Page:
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Thread: Halibut stringers

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    Member jrogers's Avatar
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    Default Halibut stringers

    I saw a boat out this weekend that was putting their catch of halibut on a stringer in the water. I typically put them in a big cooler, or a fish hold if they are big. Halibut are slow to die, so they seem to beat around a bit even after they are bled out. It looked like he was tieing them through the tail but I was not sure. Does anyone on here handle halibut like this? I ideally would like to have them bleed out in the water and then go straight to the filet table and reduce the mess. I guess I could try a stringer through their gill plate, but I worry about them thrashing their way out and loosing the fish. Any ideas are appreciated.
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    Member Soundfisher's Avatar
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    I keep all of my fish it the water, with the gills cut, until I am ready to clean it. This includes rock fish. salmon and halibut. I have several different size rope that I use for stringers. I leave them hanging on the side of the boat tied off on the cleat. This includes all halibut including the larger, up to 220 pound fish that I have caught. Cleaner, safer, and colder plus I think they bleed out better. They dont thrash as much as you think after bonking or shooting them. I just go through the gills and out the mouth. I have NEVER lost a fish by them getting their way free. I have though, forgot a couple little guys one time and left them hanging while I moved spots. Those ones got loose!

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    Member Rob B's Avatar
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    I used to do the same. Tied them to a stringer over the side. Mostly because I had a small boat with no fish box. Then I heard that it could be illegal and considered to be keeping them for a later release so I stopped. Now I just use the huge fish box in the floor and never looked back.
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    Member ramhunter's Avatar
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    I always cut gills and hang them on a stringer in the water to bleed out, been doing it for 25 years!...Never have heard that it was illegal?...but who knows anymore, there are so many rules!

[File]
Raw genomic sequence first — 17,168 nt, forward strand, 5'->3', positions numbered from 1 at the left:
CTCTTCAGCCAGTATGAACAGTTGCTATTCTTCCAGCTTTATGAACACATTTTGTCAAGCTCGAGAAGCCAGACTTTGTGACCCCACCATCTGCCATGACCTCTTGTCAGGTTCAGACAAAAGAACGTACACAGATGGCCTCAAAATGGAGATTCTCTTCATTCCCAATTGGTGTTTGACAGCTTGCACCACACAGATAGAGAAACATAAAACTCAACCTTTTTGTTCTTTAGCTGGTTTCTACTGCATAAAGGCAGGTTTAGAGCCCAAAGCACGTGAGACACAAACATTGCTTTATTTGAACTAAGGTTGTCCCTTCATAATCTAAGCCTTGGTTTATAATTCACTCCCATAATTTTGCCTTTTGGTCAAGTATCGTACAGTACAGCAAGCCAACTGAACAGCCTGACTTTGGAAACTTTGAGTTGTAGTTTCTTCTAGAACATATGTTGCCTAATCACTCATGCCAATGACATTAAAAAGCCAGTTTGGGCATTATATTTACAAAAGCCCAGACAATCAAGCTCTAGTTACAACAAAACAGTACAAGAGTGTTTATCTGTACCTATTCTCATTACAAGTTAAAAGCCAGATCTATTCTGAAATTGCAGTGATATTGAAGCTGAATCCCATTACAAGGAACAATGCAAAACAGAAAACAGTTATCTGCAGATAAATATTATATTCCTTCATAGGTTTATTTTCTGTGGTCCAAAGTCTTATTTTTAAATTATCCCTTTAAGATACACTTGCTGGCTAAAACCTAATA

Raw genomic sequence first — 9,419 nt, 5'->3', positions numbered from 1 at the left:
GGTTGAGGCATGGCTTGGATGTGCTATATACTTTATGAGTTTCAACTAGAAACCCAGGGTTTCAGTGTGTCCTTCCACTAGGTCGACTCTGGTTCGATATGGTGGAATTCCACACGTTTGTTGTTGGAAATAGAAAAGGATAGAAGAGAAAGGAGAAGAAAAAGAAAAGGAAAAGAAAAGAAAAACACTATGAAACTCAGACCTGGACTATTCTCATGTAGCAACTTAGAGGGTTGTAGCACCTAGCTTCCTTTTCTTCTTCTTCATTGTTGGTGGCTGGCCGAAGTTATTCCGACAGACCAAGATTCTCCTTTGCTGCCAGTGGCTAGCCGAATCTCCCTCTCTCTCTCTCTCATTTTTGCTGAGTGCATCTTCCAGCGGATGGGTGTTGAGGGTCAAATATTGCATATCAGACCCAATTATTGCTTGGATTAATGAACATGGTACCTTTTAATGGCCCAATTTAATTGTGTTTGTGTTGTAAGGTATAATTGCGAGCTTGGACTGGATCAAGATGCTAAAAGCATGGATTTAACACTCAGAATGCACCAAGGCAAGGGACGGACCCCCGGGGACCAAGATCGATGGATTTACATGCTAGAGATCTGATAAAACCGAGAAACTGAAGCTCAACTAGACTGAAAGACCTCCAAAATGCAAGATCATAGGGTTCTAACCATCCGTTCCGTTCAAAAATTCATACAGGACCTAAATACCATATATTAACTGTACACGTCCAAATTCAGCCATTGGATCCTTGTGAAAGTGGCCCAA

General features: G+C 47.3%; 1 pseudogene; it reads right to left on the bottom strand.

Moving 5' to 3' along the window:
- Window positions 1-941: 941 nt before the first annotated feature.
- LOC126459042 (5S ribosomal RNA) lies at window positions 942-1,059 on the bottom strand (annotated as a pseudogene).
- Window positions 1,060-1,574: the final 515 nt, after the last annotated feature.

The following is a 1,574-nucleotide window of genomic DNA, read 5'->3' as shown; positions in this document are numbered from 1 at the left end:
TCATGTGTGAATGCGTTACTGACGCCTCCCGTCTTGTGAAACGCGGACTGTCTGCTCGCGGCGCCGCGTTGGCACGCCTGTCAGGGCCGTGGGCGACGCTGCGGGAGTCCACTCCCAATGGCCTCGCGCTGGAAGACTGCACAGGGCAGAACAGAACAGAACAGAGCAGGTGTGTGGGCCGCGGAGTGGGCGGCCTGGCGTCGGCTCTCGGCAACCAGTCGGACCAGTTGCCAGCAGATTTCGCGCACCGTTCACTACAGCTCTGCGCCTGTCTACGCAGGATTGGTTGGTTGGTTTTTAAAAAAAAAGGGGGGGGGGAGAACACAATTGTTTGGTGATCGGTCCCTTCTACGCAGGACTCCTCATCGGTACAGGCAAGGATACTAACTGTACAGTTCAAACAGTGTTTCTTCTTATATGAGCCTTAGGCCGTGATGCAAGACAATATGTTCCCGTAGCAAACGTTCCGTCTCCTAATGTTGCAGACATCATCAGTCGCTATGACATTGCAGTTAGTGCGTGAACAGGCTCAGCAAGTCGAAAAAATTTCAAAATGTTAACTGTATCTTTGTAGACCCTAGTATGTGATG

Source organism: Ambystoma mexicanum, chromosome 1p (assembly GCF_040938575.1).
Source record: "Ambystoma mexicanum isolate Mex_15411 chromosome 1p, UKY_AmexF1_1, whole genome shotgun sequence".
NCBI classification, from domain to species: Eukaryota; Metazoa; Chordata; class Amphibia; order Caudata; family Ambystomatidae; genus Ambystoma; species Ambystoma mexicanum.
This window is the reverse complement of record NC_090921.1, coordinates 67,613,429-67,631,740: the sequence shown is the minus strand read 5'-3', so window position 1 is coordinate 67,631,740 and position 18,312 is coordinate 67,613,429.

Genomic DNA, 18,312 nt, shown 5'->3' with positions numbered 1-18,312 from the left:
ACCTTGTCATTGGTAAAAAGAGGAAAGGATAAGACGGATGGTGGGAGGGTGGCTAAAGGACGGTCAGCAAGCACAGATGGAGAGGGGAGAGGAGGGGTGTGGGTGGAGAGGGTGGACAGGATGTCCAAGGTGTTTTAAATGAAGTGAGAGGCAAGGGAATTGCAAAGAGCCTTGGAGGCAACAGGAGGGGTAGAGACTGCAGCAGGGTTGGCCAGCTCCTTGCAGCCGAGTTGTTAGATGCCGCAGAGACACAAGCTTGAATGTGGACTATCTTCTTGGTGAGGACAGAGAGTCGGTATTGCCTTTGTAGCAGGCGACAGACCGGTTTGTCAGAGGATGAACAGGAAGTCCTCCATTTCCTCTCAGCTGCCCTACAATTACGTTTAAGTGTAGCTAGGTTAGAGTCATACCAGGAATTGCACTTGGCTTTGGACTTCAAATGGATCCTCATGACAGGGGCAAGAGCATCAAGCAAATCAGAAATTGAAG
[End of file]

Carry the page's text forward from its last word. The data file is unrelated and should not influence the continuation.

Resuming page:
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  5. #5

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    We have a fish box 4' long built into the deck. If the halibut is too big or the box too full, we hang them over the side. We keep a stock of 6' lines coiled on the boat- a braided loop in one end and a monkey fist in the other. Bash their heads, cut the gills, loop them through the mouth and gills over the side so they bleed out well. Best I've found is to tie them off to a cleat so their head is just under the water. Let them hang down too far and they tangle and generally cause trouble.

    Our boat is a 20' open skiff, and in my eyes it's still not big enough for halibut to be sliding around and slime/blood everywhere. Just not safe for anyone up and moving around, in my book.

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    Moderator bkmail's Avatar
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    I do the same as Soundfisher. I made a stringer with a piece of 12" aluminum bar attached to one end as it makes it easy to thread it up through the gills and push out the mouth versus a limp line. Slit the gills and let 'em bleed out in the water.
    I too have forgotten to pull them in before driving off and lost a couple black bass.
    Never heard of a law prohibiting a person from tying them off on a stringer, especially once I have cut the gills.
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    Member ramhunter's Avatar
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    The only trouble we ever had hanging Halibut on a stringer was years ago, my brother and I have a 150 pound Halibut on a stringer off a 16 foot Lund, when a huge bull sea lion figured it was going to be his Halibut!...after a very exciting 10 seconds of my brother and the bull playing tug-a-war, my brother got the Halibut into the boat!
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    Charterboat Operator Abel's Avatar
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    I do the same with large halibut, althgouh I keep them live, 5/16" line through the jaw. Everything stays live until I can bleed and keep on ice. I bleed everything else out in my livewell then when the water is cleared I transfer fish to ice. Large halibut stay live until I head for the dock, then bleed out right before I pull anchor. I do the same on rivers, just bleed them out before I head for the truck, I've always been of the mindset that live fish stay fresher than dead fish.